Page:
The immunologic status of a newly diagnosed HIV positive population in the era of antiretroviral therapy in China has not been extensively evaluated. We conducted a cross-sectional survey to evaluate the CD4 counts of newly diagnosed HIV-infected persons and determine the factors influencing these counts in China.
Two thousand eight hundred and sixty-six newly diagnosed HIV-infected patients from 10 provinces in China were selected during 2009 to 2010. Serum samples were collected to measure CD4 counts by flow cytometry. Demographics and medical histories were recorded. Multivariate logistic regression models were used to analyze factors associated with low CD4 count (<100 cells/mm3) at HIV diagnosis.
Among the 2866 patients, 2159 (75.33%) were male. Mean age was 40 years (range: 18–86 years). The median CD4 count at HIV diagnosis was 83 cells/mm3, 72.02% of the patients had a CD4 count that was ≤200 cells/mm3, 53.98% had CD4 counts <100 cells/mm3. The difference in CD4 counts between males and females was not statistically significant (P=0.469). The median CD4 count differed significantly according to age (P=0.002), province (P<0.001), ethnicity (P<0.001) and HIV transmission route (P<0.001). In multivariate logistic analysis, factors associated with greater odds of low CD4 count at HIV diagnosis included male sex, younger age, HIV transmission route classified as unknown transmission risk, having been diagnosed in provinces Guangxi, Henan, Heilongjiang, Jiangxi, Shanghai and Yunnan.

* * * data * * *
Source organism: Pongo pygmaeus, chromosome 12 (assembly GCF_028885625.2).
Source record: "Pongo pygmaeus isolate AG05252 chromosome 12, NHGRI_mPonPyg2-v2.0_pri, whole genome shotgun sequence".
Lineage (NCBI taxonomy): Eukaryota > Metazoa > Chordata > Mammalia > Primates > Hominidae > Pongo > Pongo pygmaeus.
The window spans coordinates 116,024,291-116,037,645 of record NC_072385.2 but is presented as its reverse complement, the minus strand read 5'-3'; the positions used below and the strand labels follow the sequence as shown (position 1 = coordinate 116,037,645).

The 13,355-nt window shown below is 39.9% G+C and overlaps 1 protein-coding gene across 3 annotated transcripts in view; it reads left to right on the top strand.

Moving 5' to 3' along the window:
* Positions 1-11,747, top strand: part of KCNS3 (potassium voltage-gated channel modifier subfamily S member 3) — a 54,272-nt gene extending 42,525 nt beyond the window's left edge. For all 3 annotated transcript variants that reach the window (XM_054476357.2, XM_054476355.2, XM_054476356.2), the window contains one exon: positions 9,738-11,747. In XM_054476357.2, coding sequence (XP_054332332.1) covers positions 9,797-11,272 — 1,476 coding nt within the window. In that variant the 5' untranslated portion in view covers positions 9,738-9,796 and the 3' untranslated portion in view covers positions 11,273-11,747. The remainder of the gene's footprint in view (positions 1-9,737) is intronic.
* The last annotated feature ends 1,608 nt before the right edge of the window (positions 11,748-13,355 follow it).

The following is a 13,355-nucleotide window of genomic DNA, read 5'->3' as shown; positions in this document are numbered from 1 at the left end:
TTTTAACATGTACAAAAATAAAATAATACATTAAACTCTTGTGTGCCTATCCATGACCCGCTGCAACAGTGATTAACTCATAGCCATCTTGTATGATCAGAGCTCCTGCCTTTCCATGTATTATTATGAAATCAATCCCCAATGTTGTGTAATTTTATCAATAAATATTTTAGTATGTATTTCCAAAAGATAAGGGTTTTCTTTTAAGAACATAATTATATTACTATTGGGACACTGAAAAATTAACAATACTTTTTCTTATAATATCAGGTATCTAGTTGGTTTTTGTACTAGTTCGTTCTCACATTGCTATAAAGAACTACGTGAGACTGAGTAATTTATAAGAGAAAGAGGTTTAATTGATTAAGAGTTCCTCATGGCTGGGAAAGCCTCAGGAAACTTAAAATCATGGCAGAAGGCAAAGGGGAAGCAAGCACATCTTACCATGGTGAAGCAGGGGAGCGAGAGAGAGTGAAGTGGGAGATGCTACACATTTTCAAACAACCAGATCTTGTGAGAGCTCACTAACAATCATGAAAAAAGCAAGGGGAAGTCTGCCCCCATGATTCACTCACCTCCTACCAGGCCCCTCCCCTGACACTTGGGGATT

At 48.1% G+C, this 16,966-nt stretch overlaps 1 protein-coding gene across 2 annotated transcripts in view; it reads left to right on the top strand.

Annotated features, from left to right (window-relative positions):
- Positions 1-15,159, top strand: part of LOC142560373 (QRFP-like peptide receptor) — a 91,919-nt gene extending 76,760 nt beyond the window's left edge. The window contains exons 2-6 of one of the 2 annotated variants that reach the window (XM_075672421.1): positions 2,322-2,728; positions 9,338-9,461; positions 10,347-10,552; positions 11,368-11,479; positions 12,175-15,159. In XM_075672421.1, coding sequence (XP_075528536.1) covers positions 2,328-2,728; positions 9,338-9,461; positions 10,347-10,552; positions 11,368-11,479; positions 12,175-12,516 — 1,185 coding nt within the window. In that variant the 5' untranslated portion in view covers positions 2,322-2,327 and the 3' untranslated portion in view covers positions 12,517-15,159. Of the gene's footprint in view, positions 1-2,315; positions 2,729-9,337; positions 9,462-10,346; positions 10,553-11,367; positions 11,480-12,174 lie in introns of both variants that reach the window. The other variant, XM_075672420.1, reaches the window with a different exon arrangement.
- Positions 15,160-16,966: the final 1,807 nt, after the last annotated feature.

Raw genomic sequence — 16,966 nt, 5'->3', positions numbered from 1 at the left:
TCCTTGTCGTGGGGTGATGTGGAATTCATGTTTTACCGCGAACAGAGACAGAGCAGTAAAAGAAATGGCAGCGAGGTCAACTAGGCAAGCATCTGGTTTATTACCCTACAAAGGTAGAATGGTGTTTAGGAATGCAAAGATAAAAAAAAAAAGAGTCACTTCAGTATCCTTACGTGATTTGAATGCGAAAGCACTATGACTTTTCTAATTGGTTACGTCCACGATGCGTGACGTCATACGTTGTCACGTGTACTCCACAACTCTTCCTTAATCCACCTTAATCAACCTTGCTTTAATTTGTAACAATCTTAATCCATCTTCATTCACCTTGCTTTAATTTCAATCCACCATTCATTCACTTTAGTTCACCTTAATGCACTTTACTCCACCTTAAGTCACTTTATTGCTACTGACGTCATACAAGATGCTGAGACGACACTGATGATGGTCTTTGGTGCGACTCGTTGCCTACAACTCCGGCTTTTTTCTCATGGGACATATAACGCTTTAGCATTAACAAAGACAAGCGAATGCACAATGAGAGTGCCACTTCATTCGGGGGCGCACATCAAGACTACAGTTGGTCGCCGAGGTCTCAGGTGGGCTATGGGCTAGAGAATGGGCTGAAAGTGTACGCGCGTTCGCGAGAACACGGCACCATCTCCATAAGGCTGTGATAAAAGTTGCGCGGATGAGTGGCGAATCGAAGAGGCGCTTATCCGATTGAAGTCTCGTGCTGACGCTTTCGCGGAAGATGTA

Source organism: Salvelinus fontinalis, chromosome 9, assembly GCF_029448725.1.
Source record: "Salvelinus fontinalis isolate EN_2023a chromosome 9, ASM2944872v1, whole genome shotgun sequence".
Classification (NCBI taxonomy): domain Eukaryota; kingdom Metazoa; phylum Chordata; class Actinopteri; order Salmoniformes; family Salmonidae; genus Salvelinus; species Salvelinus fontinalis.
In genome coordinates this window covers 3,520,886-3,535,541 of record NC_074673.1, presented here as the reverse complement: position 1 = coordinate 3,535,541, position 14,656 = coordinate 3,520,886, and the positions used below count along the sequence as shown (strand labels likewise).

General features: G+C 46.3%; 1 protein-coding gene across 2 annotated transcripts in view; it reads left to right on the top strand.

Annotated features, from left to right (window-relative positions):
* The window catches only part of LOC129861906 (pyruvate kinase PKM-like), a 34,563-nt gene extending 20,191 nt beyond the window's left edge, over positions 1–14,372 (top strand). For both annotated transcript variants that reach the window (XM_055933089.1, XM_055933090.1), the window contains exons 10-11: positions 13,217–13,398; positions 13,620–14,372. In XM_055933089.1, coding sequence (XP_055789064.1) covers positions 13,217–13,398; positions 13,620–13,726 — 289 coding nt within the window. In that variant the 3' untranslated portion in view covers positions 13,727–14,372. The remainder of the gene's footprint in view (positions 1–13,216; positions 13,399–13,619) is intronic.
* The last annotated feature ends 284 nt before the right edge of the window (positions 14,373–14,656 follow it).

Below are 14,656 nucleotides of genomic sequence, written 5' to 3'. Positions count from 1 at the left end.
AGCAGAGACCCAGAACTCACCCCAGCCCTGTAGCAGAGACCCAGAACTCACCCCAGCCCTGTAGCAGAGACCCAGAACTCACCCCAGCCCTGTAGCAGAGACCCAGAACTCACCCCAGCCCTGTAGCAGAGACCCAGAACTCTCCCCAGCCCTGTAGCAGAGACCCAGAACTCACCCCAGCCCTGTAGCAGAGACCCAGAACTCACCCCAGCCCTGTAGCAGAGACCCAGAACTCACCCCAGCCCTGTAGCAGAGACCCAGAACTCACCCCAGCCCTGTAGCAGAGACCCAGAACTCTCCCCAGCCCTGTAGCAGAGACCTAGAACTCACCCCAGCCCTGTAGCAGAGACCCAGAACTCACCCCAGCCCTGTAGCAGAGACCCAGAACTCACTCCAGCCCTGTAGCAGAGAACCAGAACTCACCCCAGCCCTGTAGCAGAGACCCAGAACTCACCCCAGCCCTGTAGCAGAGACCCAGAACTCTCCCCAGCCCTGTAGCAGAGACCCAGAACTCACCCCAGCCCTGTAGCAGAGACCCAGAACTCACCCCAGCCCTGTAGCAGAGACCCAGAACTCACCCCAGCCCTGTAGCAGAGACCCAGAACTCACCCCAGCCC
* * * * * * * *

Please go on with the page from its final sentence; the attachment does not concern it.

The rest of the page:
At the time of HIV diagnosis, a large proportion of HIV-infected patients in China had an initial CD4 count that was consistent with relatively advanced disease. Low CD4 count was associated with male gender, younger age, route of HIV transmission and geographical areas. HIV testing policy that promotes routine testing for HIV infection is needed to facilitate earlier HIV diagnosis.
Keywords:Human immunodeficiency virus; CD4+T lymphocyte count; China
HIV/AIDS has become one of the major public health problems in China. Although the overall prevalence of HIV remains relatively low in China, the epidemic is characterized by geographical disparities and a higher prevalence reported among certain sub-groups . In November of 2003, the Chinese Ministry of Health announced a national policy of free antiretroviral treatment (ART) to all HIV positive Chinese citizens who were in poverty and required ART. The free ART has improved HIV-infected patients’ quality of life, prolonged patients’ lives, and reduced the AIDS mortality rate [2,3]. Delayed diagnosis of HIV is associated with a worse prognosis despite ART. China has boosted its screening efforts for HIV, with an increase in the number of persons diagnosed with HIV . Despite the enormous attention being paid to early diagnosis and treatment of HIV/AIDS worldwide, studies still show that most patients present late for care [5-7].